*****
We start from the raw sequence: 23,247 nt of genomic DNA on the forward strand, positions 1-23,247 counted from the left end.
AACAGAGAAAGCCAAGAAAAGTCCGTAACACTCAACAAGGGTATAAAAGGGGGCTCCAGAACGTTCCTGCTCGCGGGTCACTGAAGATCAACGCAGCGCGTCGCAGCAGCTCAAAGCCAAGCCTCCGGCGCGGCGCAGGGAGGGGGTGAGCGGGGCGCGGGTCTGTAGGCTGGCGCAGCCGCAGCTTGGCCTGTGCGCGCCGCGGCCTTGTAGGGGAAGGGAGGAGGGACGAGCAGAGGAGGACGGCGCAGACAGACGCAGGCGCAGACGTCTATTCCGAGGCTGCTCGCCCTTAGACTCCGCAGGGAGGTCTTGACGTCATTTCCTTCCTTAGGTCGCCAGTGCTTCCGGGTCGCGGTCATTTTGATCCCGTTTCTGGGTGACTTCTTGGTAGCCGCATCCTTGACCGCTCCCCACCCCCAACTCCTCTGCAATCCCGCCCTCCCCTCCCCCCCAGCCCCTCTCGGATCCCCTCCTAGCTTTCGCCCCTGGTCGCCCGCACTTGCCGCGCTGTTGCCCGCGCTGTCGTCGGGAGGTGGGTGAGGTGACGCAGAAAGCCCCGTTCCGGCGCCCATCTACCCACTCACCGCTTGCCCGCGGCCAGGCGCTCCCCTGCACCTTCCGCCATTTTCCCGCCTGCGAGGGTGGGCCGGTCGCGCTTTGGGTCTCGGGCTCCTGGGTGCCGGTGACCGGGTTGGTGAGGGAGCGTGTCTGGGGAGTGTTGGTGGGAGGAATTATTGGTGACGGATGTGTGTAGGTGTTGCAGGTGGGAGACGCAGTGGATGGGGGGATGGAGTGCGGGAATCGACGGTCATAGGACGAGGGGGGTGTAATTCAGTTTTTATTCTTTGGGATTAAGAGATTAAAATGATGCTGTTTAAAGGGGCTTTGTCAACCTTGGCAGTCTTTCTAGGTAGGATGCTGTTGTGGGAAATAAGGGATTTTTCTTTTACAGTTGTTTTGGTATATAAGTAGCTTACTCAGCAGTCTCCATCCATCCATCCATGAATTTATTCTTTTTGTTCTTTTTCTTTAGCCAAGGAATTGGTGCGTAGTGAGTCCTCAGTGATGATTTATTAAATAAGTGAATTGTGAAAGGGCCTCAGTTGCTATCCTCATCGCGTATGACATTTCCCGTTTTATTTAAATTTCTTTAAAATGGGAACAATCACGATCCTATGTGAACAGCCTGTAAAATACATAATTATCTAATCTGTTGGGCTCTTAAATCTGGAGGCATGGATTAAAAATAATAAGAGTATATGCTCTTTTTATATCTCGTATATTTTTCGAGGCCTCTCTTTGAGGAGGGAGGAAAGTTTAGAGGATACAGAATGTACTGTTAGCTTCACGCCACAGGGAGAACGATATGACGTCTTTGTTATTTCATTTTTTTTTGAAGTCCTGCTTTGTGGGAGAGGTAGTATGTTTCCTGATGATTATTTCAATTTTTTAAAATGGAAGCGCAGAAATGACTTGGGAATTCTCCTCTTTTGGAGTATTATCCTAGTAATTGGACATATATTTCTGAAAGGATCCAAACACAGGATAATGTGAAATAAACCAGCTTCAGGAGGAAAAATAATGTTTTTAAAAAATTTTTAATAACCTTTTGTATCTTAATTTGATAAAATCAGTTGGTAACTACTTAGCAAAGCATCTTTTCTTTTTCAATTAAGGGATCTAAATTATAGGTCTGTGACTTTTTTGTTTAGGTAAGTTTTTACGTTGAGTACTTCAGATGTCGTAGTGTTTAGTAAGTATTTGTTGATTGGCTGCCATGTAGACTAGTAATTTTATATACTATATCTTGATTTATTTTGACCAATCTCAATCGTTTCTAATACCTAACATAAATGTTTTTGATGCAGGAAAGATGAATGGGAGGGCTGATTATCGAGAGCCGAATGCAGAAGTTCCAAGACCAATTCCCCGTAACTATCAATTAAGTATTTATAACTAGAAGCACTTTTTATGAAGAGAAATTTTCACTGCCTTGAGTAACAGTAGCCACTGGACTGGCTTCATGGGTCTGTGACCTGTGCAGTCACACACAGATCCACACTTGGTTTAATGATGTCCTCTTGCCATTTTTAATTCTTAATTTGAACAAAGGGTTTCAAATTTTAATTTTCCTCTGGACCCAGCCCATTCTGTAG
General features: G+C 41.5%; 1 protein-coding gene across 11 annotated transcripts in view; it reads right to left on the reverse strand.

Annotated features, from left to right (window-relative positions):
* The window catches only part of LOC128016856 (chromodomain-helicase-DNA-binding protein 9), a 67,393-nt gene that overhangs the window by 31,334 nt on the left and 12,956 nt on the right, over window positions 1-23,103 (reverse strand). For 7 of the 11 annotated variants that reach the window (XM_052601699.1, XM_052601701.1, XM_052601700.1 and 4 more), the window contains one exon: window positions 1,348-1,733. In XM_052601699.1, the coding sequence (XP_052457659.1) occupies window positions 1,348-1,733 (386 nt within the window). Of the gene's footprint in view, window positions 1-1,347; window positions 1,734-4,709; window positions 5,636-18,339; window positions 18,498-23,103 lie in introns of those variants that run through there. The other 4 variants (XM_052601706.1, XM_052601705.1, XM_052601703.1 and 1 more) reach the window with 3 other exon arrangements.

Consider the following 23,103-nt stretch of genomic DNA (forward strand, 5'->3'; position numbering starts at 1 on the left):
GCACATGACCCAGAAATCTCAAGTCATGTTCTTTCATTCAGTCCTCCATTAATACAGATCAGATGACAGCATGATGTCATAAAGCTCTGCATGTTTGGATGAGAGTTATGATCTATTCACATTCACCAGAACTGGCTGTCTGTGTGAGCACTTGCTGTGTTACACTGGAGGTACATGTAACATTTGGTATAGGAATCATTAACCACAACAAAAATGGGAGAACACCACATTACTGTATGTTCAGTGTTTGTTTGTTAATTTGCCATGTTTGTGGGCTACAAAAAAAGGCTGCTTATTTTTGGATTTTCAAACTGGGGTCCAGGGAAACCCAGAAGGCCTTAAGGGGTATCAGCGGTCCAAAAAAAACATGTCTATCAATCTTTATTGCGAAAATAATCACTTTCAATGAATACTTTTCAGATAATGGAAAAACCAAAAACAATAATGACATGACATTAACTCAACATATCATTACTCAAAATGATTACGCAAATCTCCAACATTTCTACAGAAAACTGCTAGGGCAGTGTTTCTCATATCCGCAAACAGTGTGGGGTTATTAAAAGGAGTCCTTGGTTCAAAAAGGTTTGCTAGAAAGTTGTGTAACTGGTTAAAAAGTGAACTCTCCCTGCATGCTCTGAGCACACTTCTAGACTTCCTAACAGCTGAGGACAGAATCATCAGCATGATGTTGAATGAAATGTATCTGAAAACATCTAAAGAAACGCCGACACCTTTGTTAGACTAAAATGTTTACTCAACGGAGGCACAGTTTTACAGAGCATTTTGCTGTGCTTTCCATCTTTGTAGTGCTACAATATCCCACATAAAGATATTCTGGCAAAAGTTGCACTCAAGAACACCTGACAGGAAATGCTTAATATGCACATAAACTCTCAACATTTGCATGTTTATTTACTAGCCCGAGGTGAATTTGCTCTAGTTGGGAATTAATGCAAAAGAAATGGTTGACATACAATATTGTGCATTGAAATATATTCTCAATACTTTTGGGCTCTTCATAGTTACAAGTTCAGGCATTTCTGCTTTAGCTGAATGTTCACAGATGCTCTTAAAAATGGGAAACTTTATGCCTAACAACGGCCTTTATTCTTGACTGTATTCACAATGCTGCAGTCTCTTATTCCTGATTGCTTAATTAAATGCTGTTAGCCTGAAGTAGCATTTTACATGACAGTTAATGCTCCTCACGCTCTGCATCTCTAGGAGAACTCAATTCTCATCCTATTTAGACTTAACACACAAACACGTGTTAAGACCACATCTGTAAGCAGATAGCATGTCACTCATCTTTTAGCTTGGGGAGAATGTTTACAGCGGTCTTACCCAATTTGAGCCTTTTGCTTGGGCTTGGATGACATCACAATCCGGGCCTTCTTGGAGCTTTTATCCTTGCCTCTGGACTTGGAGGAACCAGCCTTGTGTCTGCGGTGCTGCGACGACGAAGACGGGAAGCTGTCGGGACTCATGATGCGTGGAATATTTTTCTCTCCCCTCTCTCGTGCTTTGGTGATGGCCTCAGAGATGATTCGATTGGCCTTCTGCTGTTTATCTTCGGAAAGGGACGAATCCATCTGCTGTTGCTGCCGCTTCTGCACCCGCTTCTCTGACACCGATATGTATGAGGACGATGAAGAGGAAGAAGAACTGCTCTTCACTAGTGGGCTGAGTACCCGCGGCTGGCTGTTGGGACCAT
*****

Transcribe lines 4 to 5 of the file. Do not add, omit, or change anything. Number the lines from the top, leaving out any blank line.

Annotated features, from left to right (window-relative positions):
* The window catches only part of LOC128016856 (chromodomain-helicase-DNA-binding protein 9), a 67,393-nt gene that overhangs the window by 31,334 nt on the left and 12,956 nt on the right, over window positions 1-23,103 (reverse strand). For 7 of the 11 annotated variants that reach the window (XM_052601699.1, XM_052601701.1, XM_052601700.1 and 4 more), the window contains one exon: window positions 1,348-1,733. In XM_052601699.1, the coding sequence (XP_052457659.1) occupies window positions 1,348-1,733 (386 nt within the window). Of the gene's footprint in view, window positions 1-1,347; window positions 1,734-4,709; window positions 5,636-18,339; window positions 18,498-23,103 lie in introns of those variants that run through there. The other 4 variants (XM_052601706.1, XM_052601705.1, XM_052601703.1 and 1 more) reach the window with 3 other exon arrangements.